Former Gorman coach celebrates Gaels’ NFL reunion in Cleveland
A pair of former Bishop Gorman standouts have taken different paths since playing for Kenny Sanchez, but both were drafted by the Cleveland Browns this weekend.
There were no singing waiters or rehearsed dance routines during Kenny Sanchez’s birthday lunch with his family Saturday at a Las Cruces, New Mexico, restaurant.
He did get an unexpected surprise as he celebrated turning 43, however, as he learned two of his former players at Bishop Gorman would be NFL teammates with the Browns.
Wide receiver Cedric Tillman, who played collegiately at Tennessee, heard his name called by Cleveland on Friday night. The Browns came right back Saturday morning and selected Dorian Thompson-Robinson, a quarterback out of UCLA.
Sanchez, who left Gorman in January 2020, took a moment upon hearing Thompson-Robinson’s destination to process that was the same team that selected Tillman the previous night.
“It’s surreal, really,” Sanchez said. “It seems like it was so long ago they were playing for me, but it also seems like it was yesterday. It’s amazing. I don’t know what the words are. I feel privileged that I was there at a little bit of part of their growth to maybe help a little bit, but I feel more now that I’m excited that I’m now a spectator for kids that I got to see kind of grow up for a little bit.”
One of the best parts of the story of their reunion in the NFL is how different their paths were to this point. It shows that even for players at a national powerhouse football program, there’s more than one road to ultimate success.
‘Already the guy’
Thompson-Robinson was a highly touted recruit even though he spent much of his high school career backing up Tate Martell.
“College coaches would come watch Tate at practice, see Dorian throw the ball and then just offer him (a scholarship),” Sanchez recalled. “Even when he wasn’t the guy, he was already the guy.”
Meanwhile, Tillman went largely overlooked despite producing on the field.
“He really didn’t have any offers coming into his senior year,” Sanchez said. “UNLV offered him. But I think Tennessee was really the only school that had offered him at the very end there towards signing day.
“That was a weird deal because he was a big kid in high school and he was fast. I just think a lot of schools missed him because Cedric was a phenomenal football player, and for whatever reason I’m not sure why. But I think every coach on the staff knew that he was a dude, and we never doubted it. And now, shoot, here he is.”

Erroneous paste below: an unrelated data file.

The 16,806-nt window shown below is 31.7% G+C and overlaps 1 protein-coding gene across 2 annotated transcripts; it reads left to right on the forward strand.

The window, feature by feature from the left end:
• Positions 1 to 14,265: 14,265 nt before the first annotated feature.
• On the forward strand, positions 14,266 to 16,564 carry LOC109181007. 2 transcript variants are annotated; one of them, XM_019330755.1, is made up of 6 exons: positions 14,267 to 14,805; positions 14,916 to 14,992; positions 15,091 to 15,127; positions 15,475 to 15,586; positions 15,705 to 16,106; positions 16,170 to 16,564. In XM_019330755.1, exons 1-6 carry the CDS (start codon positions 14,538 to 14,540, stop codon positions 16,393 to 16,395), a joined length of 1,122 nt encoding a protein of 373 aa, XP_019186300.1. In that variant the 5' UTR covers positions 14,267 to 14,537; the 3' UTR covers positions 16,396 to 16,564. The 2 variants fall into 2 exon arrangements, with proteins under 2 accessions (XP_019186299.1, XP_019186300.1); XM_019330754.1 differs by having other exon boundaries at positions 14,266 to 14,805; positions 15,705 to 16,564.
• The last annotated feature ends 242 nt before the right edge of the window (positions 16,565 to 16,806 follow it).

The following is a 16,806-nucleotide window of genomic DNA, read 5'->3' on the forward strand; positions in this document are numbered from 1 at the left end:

Sanchez, who now coaches at Organ Mountain High School in New Mexico, reminisced Saturday about an 82-yard touchdown from Thompson-Robinson to Tillman in a 2017 loss to Mater Dei. But the real memories of high school football don’t take place between the lines.
“Good chemistry, good friends, good teammates,” Sanchez said. “A lot of success, obviously, that we had was because of those guys.”
Sanchez, who went 65-8 at Gorman with four state titles, two USA Today national championships and the publication’s national coach of the year award in 2016, has a bit of a rebuilding project to do at Organ Mountain after taking the job earlier this month.
There’s probably not much NFL talent on his roster just yet. But while he has coached several other players that have now reached that level, he said he looks forward to watching the Browns for years to come.
‘Work’s not done’
“No doubt, I’ll be rooting for the Browns now that we’ve got two of them on there,” he said. “Hopefully it all works out now, but the work’s not done. They’ve still got some work to do to make the team. Then they’ve got to get out there on Sunday, but I’m sure knowing them they will definitely do everything it takes.
“It’s more fun being a fan watching those guys because you actually get to see the talent on display rather than when you’re coaching and you’re focused on the big picture.”
It will be particularly rewarding for him knowing the paths they have taken to get there.
Sanchez said the common denominator they should each be credited for is their work ethic and ability to overcome their unique adversities.
Thompson-Robinson could have transferred instead of waiting his turn and continuing to develop on the bench. Tillman could have grown frustrated with the lack of attention. Both also had to overcome injuries along the way.
Now their paths have converged once again in Cleveland.
Contact Adam Hill at email@example.com. Follow @AdamHillLVRJ on Twitter.